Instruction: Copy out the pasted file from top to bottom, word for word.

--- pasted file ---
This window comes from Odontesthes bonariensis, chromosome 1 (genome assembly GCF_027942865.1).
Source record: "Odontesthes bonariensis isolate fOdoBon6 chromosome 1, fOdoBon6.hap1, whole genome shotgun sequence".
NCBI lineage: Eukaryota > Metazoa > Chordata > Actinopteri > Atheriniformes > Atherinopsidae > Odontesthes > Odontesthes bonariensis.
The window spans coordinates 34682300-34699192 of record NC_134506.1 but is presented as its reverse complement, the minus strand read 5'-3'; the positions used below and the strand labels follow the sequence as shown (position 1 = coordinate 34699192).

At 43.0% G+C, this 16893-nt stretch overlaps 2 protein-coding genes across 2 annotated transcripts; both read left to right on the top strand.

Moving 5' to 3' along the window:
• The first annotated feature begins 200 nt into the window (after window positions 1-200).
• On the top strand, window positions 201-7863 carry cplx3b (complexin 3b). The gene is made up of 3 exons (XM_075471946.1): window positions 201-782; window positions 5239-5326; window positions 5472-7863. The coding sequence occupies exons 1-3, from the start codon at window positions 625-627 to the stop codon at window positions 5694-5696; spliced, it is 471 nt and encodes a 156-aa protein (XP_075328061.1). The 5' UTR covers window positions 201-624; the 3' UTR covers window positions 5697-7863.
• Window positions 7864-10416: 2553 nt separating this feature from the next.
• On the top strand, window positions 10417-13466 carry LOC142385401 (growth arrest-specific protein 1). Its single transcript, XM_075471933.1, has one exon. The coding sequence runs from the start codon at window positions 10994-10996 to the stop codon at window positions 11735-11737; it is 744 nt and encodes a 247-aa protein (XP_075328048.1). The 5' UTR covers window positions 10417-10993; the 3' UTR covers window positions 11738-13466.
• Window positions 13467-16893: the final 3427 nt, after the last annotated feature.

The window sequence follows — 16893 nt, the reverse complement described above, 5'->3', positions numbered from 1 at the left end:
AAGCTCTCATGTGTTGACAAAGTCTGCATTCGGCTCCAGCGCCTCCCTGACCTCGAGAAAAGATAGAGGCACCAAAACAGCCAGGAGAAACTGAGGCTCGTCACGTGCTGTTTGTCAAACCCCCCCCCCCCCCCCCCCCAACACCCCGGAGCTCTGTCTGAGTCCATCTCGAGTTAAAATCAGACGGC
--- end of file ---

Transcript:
This window comes from Odontesthes bonariensis, chromosome 1 (genome assembly GCF_027942865.1).
Source record: "Odontesthes bonariensis isolate fOdoBon6 chromosome 1, fOdoBon6.hap1, whole genome shotgun sequence".
NCBI lineage: Eukaryota > Metazoa > Chordata > Actinopteri > Atheriniformes > Atherinopsidae > Odontesthes > Odontesthes bonariensis.
The window spans coordinates 34682300-34699192 of record NC_134506.1 but is presented as its reverse complement, the minus strand read 5'-3'; the positions used below and the strand labels follow the sequence as shown (position 1 = coordinate 34699192).

At 43.0% G+C, this 16893-nt stretch overlaps 2 protein-coding genes across 2 annotated transcripts; both read left to right on the top strand.

Moving 5' to 3' along the window:
• The first annotated feature begins 200 nt into the window (after window positions 1-200).
• On the top strand, window positions 201-7863 carry cplx3b (complexin 3b). The gene is made up of 3 exons (XM_075471946.1): window positions 201-782; window positions 5239-5326; window positions 5472-7863. The coding sequence occupies exons 1-3, from the start codon at window positions 625-627 to the stop codon at window positions 5694-5696; spliced, it is 471 nt and encodes a 156-aa protein (XP_075328061.1). The 5' UTR covers window positions 201-624; the 3' UTR covers window positions 5697-7863.
• Window positions 7864-10416: 2553 nt separating this feature from the next.
• On the top strand, window positions 10417-13466 carry LOC142385401 (growth arrest-specific protein 1). Its single transcript, XM_075471933.1, has one exon. The coding sequence runs from the start codon at window positions 10994-10996 to the stop codon at window positions 11735-11737; it is 744 nt and encodes a 247-aa protein (XP_075328048.1). The 5' UTR covers window positions 10417-10993; the 3' UTR covers window positions 11738-13466.
• Window positions 13467-16893: the final 3427 nt, after the last annotated feature.

The window sequence follows — 16893 nt, the reverse complement described above, 5'->3', positions numbered from 1 at the left end:
AAGCTCTCATGTGTTGACAAAGTCTGCATTCGGCTCCAGCGCCTCCCTGACCTCGAGAAAAGATAGAGGCACCAAAACAGCCAGGAGAAACTGAGGCTCGTCACGTGCTGTTTGTCAAACCCCCCCCCCCCCCCCCCCCAACACCCCGGAGCTCTGTCTGAGTCCATCTCGAGTTAAAATCAGACGGC